FIRST LOKPAL INAUGURATES XAVIER LAW SCHOOL 2019

Dated : 03 Aug 2019

Inauguration of the Xavier Law School Father Felix Raj (extreme left), Vice-Chancellor, St. Xavier's University, Calcutta; Justice Pinaki Chandra Ghose (third from left), the first Lokpal of India; and Father L. Sebasti Raj (right), Pro-Vice-Chancellor, St. Xavier's University, Calcutta; at the inauguration of Xavier Law School in New Town. Picture by Sanat Kr Sinha
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The law is supreme and even above the king, India's first Lokpal, Justice Pinaki Chandra Ghose, told law students of Xavier Law School at St. Xavier's University, Kolkata on Saturday. In the Vedas and the Upanishads, law is treated as the "king of kings", he said.

Justice Ghose was speaking at the inauguration of the Xavier Law School. "Since the creation of the state, law comprised a set of rules that are supreme in nature...  A king may possess the highest authority in the country but in the eyes of law a king and a simple person are the same...Law works in the same way for both of them. Hence it is... more supreme than the king."

The Law School, part of St Xavier's University, will start functioning from August 5. It will offer five-year integrated BA LLB (honours) and BCom LLB (honours) courses. The curriculum has been framed along the model followed by the national law schools. "The law of any country holds unlimited power over that country. The end objective of law is to regulate peace, harmony, justice and security," Ghose, a Xaverian, said. "Everyone in the state is required to abide by the law."

The school's curriculum has been framed in such a way that graduates can practice in courts or work as consultants, Xavier's university vice-chancellor Father Felix Raj said.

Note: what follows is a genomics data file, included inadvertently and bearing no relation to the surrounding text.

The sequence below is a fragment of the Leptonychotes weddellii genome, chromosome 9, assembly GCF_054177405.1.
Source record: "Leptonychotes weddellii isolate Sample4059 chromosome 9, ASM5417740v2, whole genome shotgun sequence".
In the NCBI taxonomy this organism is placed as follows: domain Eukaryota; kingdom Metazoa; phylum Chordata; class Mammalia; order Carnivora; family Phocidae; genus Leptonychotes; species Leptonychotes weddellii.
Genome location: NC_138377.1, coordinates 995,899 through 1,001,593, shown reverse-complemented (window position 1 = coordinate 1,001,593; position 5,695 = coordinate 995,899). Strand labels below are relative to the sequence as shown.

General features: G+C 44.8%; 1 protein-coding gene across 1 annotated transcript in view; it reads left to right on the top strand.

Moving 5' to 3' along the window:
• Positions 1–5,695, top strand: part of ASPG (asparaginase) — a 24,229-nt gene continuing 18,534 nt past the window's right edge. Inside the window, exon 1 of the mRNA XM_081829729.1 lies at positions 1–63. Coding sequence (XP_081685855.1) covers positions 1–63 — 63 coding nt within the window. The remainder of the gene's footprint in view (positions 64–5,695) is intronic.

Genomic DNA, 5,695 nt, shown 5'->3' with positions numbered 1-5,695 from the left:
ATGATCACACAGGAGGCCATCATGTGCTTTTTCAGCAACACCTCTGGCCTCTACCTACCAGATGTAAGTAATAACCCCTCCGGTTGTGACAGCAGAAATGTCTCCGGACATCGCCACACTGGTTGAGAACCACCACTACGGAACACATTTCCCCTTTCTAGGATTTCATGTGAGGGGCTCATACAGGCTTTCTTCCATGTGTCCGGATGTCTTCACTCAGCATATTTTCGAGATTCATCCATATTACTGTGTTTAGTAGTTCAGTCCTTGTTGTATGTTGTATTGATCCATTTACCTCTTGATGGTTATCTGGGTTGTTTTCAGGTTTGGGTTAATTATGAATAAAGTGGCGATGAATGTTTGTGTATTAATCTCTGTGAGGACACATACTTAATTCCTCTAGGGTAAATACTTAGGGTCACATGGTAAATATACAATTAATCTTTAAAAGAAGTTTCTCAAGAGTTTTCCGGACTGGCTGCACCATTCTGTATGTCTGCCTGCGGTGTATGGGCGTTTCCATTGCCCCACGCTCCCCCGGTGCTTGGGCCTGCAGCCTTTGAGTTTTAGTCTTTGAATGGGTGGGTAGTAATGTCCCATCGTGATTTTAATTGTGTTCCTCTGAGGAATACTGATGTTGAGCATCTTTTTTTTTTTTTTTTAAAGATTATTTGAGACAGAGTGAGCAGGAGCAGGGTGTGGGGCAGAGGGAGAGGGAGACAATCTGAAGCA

The Xavier Law School not only aims to produce legal experts but also students coached in "the important values of life", Father Felix Raj said. "This will be our contribution to the entire legal system of India."

Ghose reminded students about the difficulties they could face if they wanted to practice law after completing the course. The formative years might not fetch adequate returns. "But I am sure the returns will be 100 per cent if you carry on (with the difficulties) in the first ten years," he said.

He shared his three 'Ds' to success - discipline, devotion and dependence - with the audience. "Disciplining oneself enough to be able to face convoluted decisions; devotion to the subject and the field; and dependence on parents, teachers, professors and all other resources," Ghose said.

He also assured students that although they might have to invest more than they get in return for the first few years, eventually they will receive the fruits of their efforts.

Several justices and judges, senior advocates and members of the Bar were also present at the event. Fr. Felix Raj thanked the members of the Advisory Board including Hon'ble Justices of Calcutta High Court and eminent advocates for their wholehearted support and encouragement in the process of making the Law School. The university has a law library, a moot court and a legal aid clinic for students.

University registrar Prof. Asish Mitra announced a set of instructions to students at the programme.

Every student must have 75 per cent attendance in class. They must be punctual. Classes will start at 10am every day but students must be in the classroom by 9.55 am, he said.
There is no uniform for students. But they are expected to dress appropriately. They can carry mobile phones on the campus. But using phones in the classroom is strictly prohibited, he said.
Smoking on campus is not allowed and every student has to take part in social welfare activities, Mitra said.